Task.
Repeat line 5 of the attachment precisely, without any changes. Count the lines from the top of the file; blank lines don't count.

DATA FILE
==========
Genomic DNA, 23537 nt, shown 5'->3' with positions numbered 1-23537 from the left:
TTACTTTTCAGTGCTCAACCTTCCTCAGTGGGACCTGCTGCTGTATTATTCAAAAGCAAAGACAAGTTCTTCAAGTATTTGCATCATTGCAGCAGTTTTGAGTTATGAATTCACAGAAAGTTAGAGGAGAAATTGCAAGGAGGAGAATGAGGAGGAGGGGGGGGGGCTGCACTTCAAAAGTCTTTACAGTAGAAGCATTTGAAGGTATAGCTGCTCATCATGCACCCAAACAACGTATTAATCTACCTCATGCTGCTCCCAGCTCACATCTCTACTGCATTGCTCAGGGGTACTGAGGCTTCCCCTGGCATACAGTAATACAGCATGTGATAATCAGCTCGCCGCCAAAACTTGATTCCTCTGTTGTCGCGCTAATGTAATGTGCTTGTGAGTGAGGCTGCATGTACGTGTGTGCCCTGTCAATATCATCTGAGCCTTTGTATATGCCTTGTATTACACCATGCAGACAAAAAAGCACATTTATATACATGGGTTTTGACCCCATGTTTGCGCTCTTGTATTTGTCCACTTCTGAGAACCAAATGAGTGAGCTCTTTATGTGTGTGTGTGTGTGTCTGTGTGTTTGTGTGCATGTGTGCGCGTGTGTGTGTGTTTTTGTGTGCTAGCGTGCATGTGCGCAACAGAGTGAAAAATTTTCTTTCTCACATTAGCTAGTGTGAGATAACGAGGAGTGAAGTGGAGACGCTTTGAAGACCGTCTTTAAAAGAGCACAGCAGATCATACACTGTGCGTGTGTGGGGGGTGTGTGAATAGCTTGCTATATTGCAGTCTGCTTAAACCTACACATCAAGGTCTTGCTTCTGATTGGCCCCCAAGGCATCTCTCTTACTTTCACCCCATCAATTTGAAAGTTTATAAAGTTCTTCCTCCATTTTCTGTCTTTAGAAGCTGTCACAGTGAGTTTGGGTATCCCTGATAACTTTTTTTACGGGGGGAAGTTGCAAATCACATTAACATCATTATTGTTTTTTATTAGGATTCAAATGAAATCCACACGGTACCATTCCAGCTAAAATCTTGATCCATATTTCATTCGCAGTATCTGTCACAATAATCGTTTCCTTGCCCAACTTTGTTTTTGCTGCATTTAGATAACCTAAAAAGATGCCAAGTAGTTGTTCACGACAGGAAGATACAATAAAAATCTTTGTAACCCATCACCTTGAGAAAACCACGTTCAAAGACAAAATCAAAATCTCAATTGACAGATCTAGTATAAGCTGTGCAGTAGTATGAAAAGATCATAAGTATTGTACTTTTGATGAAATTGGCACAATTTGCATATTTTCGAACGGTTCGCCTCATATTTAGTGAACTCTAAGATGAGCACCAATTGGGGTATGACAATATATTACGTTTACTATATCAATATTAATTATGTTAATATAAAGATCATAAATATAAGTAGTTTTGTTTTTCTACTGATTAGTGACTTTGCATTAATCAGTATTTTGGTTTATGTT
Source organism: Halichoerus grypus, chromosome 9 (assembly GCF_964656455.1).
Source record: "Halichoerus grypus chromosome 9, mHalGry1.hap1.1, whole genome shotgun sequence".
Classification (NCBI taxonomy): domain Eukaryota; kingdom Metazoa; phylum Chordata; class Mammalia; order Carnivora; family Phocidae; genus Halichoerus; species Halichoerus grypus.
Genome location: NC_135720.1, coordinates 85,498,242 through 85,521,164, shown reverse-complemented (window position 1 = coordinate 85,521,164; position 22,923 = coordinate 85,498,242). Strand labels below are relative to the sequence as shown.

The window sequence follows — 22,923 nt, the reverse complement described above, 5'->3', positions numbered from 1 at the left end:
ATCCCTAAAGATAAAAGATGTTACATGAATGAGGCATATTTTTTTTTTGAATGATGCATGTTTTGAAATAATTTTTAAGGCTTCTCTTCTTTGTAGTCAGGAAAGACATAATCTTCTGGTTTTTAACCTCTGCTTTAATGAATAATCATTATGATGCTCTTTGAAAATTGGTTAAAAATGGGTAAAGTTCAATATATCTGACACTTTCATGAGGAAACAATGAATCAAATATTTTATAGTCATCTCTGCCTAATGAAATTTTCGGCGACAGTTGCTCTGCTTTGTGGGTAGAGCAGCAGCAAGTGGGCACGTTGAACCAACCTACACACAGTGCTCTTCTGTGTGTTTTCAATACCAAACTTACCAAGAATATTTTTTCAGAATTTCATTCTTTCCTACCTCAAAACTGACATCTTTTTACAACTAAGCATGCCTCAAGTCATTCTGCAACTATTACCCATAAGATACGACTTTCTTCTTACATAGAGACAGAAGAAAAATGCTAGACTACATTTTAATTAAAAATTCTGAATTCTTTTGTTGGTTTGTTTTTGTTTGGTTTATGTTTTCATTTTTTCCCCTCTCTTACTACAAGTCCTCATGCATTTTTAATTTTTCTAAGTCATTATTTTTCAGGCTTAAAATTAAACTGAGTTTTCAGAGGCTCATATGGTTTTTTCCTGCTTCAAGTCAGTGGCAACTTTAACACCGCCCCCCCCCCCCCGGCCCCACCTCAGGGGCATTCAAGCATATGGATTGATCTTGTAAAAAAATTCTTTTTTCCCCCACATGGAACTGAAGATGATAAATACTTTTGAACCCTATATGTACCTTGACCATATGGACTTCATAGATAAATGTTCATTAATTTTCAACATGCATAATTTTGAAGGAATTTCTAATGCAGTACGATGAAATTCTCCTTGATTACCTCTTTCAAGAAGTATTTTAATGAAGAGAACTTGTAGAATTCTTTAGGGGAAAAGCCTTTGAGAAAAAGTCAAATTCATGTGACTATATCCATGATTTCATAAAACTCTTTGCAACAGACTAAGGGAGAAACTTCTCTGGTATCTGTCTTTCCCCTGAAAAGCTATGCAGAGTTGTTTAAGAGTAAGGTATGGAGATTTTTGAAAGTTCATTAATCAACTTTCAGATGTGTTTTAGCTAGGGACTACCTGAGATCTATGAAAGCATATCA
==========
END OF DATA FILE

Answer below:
Classification (NCBI taxonomy): domain Eukaryota; kingdom Metazoa; phylum Chordata; class Mammalia; order Carnivora; family Phocidae; genus Halichoerus; species Halichoerus grypus.